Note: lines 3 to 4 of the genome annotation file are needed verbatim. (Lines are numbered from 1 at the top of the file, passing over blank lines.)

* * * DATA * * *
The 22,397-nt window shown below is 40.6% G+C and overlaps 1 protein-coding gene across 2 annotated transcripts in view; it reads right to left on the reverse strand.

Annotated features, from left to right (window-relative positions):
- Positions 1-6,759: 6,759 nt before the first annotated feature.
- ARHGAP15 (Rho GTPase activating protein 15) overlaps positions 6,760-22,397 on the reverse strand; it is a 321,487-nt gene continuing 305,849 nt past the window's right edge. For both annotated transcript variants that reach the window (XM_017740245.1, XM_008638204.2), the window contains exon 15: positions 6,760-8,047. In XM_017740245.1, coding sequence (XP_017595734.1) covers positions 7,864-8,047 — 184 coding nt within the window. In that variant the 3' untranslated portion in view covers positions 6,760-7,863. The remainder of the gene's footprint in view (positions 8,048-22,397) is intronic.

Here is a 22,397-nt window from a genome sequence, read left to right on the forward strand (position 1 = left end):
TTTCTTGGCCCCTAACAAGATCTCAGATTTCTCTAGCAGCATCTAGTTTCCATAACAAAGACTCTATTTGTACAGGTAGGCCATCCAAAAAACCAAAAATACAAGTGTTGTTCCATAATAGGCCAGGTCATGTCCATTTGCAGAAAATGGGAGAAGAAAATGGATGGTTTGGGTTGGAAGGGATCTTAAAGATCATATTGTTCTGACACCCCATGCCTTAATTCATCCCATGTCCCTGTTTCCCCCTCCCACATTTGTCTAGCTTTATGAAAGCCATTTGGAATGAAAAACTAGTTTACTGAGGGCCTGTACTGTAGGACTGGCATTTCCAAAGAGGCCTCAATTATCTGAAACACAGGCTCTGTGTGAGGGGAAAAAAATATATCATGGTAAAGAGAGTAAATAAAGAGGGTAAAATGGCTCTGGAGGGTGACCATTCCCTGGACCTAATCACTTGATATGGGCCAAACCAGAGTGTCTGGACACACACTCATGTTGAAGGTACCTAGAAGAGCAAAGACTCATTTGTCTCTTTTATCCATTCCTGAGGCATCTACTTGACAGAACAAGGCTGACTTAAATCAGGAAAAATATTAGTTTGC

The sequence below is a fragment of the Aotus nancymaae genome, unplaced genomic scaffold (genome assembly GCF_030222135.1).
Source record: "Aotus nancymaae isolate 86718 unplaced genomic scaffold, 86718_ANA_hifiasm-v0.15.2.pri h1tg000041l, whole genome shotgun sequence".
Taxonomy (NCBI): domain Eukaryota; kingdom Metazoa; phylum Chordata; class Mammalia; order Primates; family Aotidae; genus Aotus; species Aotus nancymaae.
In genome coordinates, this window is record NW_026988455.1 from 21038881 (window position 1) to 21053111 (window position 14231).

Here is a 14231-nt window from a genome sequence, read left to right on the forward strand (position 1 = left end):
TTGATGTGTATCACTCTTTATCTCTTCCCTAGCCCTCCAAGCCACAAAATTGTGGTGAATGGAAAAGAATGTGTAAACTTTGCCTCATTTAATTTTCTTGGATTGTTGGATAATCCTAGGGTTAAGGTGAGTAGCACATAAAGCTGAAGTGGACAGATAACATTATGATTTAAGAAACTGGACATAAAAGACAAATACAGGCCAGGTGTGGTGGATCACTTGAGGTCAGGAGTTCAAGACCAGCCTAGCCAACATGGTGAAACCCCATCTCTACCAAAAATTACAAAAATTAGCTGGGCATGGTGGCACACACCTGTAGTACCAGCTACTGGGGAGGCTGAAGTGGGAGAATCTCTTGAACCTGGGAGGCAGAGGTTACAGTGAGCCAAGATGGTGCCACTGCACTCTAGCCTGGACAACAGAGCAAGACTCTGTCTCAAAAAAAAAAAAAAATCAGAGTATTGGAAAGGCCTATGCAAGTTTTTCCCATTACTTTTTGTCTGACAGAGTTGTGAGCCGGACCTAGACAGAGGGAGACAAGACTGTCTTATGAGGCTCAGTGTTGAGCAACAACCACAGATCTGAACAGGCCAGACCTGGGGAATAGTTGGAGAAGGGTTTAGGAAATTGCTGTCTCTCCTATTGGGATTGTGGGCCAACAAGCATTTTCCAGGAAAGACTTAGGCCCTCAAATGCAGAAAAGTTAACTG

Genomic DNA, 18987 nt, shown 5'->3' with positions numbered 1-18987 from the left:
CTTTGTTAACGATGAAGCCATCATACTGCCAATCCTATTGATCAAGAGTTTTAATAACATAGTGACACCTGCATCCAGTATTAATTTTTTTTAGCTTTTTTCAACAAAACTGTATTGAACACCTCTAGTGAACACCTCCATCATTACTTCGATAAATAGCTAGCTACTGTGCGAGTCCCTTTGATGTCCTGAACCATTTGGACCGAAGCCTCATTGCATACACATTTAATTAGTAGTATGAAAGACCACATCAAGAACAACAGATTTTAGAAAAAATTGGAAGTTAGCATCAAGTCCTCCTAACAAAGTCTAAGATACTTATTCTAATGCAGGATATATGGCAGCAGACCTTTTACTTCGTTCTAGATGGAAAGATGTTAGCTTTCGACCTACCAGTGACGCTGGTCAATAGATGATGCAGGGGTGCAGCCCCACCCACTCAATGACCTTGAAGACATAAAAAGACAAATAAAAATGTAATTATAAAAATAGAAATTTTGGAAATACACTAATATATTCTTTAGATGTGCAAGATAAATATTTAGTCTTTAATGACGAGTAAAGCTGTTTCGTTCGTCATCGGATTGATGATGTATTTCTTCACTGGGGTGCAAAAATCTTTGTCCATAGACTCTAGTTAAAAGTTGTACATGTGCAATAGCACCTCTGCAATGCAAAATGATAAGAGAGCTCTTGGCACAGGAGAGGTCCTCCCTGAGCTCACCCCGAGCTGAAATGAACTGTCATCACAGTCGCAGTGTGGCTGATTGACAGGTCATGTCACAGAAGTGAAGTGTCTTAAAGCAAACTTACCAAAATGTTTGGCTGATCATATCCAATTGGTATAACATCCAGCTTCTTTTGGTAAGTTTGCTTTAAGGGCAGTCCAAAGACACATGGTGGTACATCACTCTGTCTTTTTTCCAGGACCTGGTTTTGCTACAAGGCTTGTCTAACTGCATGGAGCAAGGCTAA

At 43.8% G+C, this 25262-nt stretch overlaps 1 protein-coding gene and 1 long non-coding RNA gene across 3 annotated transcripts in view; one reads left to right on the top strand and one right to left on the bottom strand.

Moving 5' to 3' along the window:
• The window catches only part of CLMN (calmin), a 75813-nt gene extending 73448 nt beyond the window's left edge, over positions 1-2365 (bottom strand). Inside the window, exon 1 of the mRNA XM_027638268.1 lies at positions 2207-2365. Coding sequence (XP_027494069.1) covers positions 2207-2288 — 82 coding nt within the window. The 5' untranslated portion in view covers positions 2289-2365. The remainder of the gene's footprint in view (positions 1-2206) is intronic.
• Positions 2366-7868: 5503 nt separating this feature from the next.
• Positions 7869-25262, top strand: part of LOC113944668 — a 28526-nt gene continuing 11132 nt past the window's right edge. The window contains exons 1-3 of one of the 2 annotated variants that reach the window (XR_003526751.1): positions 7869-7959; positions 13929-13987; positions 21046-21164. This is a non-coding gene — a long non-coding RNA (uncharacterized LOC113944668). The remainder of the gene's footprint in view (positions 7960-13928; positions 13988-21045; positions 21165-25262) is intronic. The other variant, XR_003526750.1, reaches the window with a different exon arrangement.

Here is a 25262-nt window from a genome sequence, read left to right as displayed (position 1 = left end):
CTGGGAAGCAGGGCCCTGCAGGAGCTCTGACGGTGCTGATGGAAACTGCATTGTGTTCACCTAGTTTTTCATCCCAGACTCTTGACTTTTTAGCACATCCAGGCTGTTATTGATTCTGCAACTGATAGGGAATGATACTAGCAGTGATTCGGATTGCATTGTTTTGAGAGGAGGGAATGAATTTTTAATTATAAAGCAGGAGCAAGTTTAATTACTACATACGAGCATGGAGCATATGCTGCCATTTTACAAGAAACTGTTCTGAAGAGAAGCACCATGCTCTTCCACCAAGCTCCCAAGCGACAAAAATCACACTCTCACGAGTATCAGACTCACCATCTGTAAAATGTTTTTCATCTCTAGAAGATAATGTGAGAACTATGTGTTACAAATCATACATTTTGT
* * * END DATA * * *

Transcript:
- Positions 1-6,759: 6,759 nt before the first annotated feature.
- ARHGAP15 (Rho GTPase activating protein 15) overlaps positions 6,760-22,397 on the reverse strand; it is a 321,487-nt gene continuing 305,849 nt past the window's right edge. For both annotated transcript variants that reach the window (XM_017740245.1, XM_008638204.2), the window contains exon 15: positions 6,760-8,047. In XM_017740245.1, coding sequence (XP_017595734.1) covers positions 7,864-8,047 — 184 coding nt within the window. In that variant the 3' untranslated portion in view covers positions 6,760-7,863. The remainder of the gene's footprint in view (positions 8,048-22,397) is intronic.